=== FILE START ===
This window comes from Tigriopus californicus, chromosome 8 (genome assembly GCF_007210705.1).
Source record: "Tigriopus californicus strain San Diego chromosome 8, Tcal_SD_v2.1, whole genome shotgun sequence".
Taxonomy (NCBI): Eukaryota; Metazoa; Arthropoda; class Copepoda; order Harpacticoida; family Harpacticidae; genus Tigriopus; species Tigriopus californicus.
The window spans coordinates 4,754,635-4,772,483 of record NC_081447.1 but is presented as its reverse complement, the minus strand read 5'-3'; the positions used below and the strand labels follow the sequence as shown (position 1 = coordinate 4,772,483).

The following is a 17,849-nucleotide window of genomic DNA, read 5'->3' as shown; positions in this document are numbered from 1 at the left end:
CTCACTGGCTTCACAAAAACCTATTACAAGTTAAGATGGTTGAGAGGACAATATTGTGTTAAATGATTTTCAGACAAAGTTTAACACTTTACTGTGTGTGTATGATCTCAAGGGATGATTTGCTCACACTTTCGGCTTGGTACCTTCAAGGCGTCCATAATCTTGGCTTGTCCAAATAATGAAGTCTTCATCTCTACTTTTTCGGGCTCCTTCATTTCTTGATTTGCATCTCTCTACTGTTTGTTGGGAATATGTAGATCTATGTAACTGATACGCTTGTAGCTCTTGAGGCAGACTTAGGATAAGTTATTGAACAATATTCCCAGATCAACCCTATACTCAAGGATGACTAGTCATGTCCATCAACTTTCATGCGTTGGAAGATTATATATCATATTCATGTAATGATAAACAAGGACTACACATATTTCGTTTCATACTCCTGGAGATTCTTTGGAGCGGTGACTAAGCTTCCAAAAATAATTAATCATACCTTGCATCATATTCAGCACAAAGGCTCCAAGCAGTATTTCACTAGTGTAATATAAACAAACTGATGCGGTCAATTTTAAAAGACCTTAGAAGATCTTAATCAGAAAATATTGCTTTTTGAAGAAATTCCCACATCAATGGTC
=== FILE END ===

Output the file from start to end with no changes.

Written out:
This window comes from Tigriopus californicus, chromosome 8 (genome assembly GCF_007210705.1).
Source record: "Tigriopus californicus strain San Diego chromosome 8, Tcal_SD_v2.1, whole genome shotgun sequence".
Taxonomy (NCBI): Eukaryota; Metazoa; Arthropoda; class Copepoda; order Harpacticoida; family Harpacticidae; genus Tigriopus; species Tigriopus californicus.
The window spans coordinates 4,754,635-4,772,483 of record NC_081447.1 but is presented as its reverse complement, the minus strand read 5'-3'; the positions used below and the strand labels follow the sequence as shown (position 1 = coordinate 4,772,483).

The following is a 17,849-nucleotide window of genomic DNA, read 5'->3' as shown; positions in this document are numbered from 1 at the left end:
CTCACTGGCTTCACAAAAACCTATTACAAGTTAAGATGGTTGAGAGGACAATATTGTGTTAAATGATTTTCAGACAAAGTTTAACACTTTACTGTGTGTGTATGATCTCAAGGGATGATTTGCTCACACTTTCGGCTTGGTACCTTCAAGGCGTCCATAATCTTGGCTTGTCCAAATAATGAAGTCTTCATCTCTACTTTTTCGGGCTCCTTCATTTCTTGATTTGCATCTCTCTACTGTTTGTTGGGAATATGTAGATCTATGTAACTGATACGCTTGTAGCTCTTGAGGCAGACTTAGGATAAGTTATTGAACAATATTCCCAGATCAACCCTATACTCAAGGATGACTAGTCATGTCCATCAACTTTCATGCGTTGGAAGATTATATATCATATTCATGTAATGATAAACAAGGACTACACATATTTCGTTTCATACTCCTGGAGATTCTTTGGAGCGGTGACTAAGCTTCCAAAAATAATTAATCATACCTTGCATCATATTCAGCACAAAGGCTCCAAGCAGTATTTCACTAGTGTAATATAAACAAACTGATGCGGTCAATTTTAAAAGACCTTAGAAGATCTTAATCAGAAAATATTGCTTTTTGAAGAAATTCCCACATCAATGGTC